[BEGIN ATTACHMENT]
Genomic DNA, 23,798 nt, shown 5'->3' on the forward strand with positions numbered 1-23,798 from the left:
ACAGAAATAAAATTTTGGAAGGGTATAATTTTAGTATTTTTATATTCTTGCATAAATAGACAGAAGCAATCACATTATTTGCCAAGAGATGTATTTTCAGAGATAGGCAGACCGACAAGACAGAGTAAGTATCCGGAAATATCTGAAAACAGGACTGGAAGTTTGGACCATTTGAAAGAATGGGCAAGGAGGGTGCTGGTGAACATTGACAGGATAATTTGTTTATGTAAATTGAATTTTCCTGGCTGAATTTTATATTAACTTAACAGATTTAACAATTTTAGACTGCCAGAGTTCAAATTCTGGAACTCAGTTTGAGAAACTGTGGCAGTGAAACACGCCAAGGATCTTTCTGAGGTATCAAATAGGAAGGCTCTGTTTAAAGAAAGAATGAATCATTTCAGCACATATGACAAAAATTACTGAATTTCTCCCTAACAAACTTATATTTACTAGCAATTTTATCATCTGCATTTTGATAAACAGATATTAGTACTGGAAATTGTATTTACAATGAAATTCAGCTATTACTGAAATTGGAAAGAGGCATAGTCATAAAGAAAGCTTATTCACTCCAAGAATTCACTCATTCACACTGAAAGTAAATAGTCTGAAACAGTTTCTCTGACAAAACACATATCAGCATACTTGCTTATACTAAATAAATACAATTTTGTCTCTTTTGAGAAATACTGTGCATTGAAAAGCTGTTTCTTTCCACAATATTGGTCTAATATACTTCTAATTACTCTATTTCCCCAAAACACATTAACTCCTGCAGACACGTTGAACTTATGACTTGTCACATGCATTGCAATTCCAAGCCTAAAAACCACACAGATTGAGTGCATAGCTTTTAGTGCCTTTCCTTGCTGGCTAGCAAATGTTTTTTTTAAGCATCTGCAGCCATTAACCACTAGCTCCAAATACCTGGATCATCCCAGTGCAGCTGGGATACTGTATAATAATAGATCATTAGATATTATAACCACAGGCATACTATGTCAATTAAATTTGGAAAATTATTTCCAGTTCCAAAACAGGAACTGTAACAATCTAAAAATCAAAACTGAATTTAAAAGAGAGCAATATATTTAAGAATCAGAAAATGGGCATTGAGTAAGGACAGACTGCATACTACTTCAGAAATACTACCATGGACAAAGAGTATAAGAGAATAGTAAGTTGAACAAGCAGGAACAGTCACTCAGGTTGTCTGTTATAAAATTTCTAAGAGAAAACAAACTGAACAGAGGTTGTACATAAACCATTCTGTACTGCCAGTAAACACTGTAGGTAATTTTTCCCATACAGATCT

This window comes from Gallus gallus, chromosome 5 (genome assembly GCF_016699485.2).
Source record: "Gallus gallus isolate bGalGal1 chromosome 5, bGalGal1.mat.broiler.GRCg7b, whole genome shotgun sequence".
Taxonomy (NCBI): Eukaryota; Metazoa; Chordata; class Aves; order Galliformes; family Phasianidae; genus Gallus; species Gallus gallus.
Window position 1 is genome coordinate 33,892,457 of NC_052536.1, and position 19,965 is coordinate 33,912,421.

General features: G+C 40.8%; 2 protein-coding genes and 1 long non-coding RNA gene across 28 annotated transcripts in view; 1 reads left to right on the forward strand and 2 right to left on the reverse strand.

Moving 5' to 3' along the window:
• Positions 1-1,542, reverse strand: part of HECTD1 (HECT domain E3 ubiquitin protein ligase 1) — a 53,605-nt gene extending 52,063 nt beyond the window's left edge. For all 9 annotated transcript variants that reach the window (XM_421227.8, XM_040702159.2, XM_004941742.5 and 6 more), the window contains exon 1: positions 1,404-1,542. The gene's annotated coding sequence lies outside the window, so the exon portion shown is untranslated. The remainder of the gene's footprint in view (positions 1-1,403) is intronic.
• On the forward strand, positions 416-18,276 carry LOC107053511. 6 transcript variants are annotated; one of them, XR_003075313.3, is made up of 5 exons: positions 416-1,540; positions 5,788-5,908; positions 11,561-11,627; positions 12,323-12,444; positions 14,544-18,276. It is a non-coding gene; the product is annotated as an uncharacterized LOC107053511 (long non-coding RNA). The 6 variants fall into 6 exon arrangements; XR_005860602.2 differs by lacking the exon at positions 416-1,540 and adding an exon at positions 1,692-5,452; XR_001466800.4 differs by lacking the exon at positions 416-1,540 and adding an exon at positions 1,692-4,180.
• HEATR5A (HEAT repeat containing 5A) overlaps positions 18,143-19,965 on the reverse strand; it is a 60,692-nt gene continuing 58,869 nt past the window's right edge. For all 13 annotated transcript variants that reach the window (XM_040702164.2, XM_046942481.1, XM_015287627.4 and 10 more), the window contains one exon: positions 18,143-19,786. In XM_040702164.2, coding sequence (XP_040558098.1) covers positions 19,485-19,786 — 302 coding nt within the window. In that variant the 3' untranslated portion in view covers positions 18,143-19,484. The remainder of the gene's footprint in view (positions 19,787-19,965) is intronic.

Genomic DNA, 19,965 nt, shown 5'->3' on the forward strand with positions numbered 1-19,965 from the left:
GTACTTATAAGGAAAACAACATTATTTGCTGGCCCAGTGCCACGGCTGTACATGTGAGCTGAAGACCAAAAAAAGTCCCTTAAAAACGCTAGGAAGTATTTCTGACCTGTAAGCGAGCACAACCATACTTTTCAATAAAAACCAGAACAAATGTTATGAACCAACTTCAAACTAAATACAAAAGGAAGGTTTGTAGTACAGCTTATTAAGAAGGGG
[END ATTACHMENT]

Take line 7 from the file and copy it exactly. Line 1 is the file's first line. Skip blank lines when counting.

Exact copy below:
General features: G+C 40.8%; 2 protein-coding genes and 1 long non-coding RNA gene across 28 annotated transcripts in view; 1 reads left to right on the forward strand and 2 right to left on the reverse strand.